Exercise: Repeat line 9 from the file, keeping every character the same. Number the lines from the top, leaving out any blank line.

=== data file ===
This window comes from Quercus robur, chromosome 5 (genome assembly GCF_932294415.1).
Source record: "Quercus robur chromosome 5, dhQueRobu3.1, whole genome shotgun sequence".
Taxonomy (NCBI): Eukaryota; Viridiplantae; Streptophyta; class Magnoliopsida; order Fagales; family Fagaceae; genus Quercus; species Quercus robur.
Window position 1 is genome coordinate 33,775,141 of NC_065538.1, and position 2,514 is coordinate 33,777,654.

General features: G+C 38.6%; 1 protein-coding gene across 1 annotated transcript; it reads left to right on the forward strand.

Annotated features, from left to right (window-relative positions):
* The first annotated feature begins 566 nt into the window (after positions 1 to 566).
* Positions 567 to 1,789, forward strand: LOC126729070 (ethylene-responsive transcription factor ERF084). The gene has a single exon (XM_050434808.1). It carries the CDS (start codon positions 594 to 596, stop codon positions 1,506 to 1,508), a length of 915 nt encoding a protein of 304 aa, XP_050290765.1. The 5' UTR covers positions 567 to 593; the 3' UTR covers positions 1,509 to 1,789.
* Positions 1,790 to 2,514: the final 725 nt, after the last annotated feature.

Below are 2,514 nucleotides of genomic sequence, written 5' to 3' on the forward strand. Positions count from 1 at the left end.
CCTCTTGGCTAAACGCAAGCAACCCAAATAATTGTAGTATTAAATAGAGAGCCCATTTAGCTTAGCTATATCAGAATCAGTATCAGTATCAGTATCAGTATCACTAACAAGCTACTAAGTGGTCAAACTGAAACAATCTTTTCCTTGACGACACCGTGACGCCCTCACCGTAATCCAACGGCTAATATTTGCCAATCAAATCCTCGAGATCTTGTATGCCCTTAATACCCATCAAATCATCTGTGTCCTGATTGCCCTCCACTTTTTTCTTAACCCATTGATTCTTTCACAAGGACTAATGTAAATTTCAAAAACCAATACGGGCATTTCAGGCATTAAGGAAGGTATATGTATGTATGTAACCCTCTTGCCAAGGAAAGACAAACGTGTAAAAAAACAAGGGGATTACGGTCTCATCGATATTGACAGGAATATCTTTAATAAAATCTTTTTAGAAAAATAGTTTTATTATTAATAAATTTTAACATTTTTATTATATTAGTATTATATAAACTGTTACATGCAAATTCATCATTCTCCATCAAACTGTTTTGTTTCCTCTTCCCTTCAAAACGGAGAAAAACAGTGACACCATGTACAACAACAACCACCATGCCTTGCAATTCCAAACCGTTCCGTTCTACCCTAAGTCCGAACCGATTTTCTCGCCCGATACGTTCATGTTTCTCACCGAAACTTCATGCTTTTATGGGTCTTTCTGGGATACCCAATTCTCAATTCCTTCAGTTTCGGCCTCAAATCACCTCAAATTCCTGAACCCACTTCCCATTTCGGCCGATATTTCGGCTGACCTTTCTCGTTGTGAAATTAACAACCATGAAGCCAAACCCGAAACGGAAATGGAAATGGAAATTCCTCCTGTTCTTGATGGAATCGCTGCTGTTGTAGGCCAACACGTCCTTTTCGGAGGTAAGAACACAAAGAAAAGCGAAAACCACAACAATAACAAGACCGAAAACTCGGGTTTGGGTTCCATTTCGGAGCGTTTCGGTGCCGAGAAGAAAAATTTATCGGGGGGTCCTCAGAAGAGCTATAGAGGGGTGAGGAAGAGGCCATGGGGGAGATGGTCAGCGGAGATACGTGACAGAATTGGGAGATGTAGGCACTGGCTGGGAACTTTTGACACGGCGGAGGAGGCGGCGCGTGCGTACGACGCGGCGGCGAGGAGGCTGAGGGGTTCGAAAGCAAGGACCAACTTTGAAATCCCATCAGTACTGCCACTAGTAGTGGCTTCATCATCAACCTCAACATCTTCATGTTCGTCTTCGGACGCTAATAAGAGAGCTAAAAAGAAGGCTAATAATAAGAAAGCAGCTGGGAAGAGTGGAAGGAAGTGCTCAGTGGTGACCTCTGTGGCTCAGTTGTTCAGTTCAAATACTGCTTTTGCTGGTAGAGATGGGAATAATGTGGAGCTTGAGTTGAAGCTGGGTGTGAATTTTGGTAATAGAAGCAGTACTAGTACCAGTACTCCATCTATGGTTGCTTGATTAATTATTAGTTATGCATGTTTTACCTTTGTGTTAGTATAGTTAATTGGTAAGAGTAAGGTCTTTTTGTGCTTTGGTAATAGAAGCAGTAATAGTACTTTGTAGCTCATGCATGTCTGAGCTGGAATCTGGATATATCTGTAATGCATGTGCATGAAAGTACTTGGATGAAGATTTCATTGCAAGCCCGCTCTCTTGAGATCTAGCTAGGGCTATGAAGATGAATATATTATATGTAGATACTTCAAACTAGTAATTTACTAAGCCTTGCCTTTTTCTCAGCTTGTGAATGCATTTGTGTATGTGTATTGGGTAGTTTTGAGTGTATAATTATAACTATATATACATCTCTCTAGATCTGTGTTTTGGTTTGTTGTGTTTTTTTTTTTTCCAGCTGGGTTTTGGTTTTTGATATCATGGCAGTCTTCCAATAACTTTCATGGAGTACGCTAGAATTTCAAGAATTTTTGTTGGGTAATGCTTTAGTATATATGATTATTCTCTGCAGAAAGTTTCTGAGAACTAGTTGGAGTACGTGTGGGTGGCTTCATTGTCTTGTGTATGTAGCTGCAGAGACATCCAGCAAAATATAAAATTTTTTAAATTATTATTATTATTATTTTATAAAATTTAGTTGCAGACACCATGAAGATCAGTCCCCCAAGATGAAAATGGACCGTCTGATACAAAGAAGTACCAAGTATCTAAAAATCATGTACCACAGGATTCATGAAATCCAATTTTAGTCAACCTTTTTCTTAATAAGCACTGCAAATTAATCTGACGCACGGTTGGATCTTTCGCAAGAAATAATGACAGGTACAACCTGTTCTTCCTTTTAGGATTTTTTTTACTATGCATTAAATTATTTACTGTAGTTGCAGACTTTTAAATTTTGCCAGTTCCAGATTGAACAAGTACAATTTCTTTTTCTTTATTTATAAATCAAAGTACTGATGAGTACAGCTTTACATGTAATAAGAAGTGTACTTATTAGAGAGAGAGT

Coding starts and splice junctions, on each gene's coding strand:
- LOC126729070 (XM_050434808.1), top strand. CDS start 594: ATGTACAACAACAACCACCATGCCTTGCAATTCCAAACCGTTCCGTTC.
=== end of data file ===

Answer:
* Positions 1,790 to 2,514: the final 725 nt, after the last annotated feature.